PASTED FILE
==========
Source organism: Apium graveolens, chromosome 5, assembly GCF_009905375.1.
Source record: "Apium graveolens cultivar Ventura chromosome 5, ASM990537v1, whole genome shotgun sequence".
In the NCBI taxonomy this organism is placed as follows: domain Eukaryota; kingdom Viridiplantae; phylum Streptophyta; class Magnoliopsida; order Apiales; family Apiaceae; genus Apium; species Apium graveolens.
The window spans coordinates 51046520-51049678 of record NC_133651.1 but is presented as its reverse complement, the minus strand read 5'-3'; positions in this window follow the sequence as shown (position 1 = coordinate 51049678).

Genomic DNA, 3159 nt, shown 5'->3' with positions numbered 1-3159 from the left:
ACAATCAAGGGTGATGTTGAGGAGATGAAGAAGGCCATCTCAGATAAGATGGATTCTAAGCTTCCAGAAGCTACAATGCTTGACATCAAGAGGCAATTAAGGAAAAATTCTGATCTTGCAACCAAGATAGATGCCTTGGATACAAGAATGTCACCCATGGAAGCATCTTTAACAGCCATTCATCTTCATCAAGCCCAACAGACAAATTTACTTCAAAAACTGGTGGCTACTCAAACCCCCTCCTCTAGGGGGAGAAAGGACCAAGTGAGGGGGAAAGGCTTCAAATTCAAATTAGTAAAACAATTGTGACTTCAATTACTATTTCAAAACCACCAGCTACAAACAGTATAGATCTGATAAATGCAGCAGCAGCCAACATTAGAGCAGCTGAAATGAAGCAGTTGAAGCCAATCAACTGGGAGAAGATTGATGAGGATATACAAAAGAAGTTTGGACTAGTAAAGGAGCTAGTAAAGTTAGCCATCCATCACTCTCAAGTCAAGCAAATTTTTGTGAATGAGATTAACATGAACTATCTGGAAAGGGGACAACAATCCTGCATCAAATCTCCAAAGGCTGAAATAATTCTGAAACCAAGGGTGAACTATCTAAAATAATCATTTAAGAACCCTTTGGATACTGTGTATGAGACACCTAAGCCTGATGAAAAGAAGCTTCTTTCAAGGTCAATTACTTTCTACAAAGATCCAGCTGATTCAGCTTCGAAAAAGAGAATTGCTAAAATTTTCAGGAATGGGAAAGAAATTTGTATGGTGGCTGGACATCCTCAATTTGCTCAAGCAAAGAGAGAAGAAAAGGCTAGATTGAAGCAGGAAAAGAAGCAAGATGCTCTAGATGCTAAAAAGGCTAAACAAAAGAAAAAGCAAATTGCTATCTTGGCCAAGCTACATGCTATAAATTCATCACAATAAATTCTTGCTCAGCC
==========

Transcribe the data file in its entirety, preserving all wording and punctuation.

Source organism: Apium graveolens, chromosome 5, assembly GCF_009905375.1.
Source record: "Apium graveolens cultivar Ventura chromosome 5, ASM990537v1, whole genome shotgun sequence".
In the NCBI taxonomy this organism is placed as follows: domain Eukaryota; kingdom Viridiplantae; phylum Streptophyta; class Magnoliopsida; order Apiales; family Apiaceae; genus Apium; species Apium graveolens.
The window spans coordinates 51046520-51049678 of record NC_133651.1 but is presented as its reverse complement, the minus strand read 5'-3'; positions in this window follow the sequence as shown (position 1 = coordinate 51049678).

Genomic DNA, 3159 nt, shown 5'->3' with positions numbered 1-3159 from the left:
ACAATCAAGGGTGATGTTGAGGAGATGAAGAAGGCCATCTCAGATAAGATGGATTCTAAGCTTCCAGAAGCTACAATGCTTGACATCAAGAGGCAATTAAGGAAAAATTCTGATCTTGCAACCAAGATAGATGCCTTGGATACAAGAATGTCACCCATGGAAGCATCTTTAACAGCCATTCATCTTCATCAAGCCCAACAGACAAATTTACTTCAAAAACTGGTGGCTACTCAAACCCCCTCCTCTAGGGGGAGAAAGGACCAAGTGAGGGGGAAAGGCTTCAAATTCAAATTAGTAAAACAATTGTGACTTCAATTACTATTTCAAAACCACCAGCTACAAACAGTATAGATCTGATAAATGCAGCAGCAGCCAACATTAGAGCAGCTGAAATGAAGCAGTTGAAGCCAATCAACTGGGAGAAGATTGATGAGGATATACAAAAGAAGTTTGGACTAGTAAAGGAGCTAGTAAAGTTAGCCATCCATCACTCTCAAGTCAAGCAAATTTTTGTGAATGAGATTAACATGAACTATCTGGAAAGGGGACAACAATCCTGCATCAAATCTCCAAAGGCTGAAATAATTCTGAAACCAAGGGTGAACTATCTAAAATAATCATTTAAGAACCCTTTGGATACTGTGTATGAGACACCTAAGCCTGATGAAAAGAAGCTTCTTTCAAGGTCAATTACTTTCTACAAAGATCCAGCTGATTCAGCTTCGAAAAAGAGAATTGCTAAAATTTTCAGGAATGGGAAAGAAATTTGTATGGTGGCTGGACATCCTCAATTTGCTCAAGCAAAGAGAGAAGAAAAGGCTAGATTGAAGCAGGAAAAGAAGCAAGATGCTCTAGATGCTAAAAAGGCTAAACAAAAGAAAAAGCAAATTGCTATCTTGGCCAAGCTACATGCTATAAATTCATCACAATAAATTCTTGCTCAGCC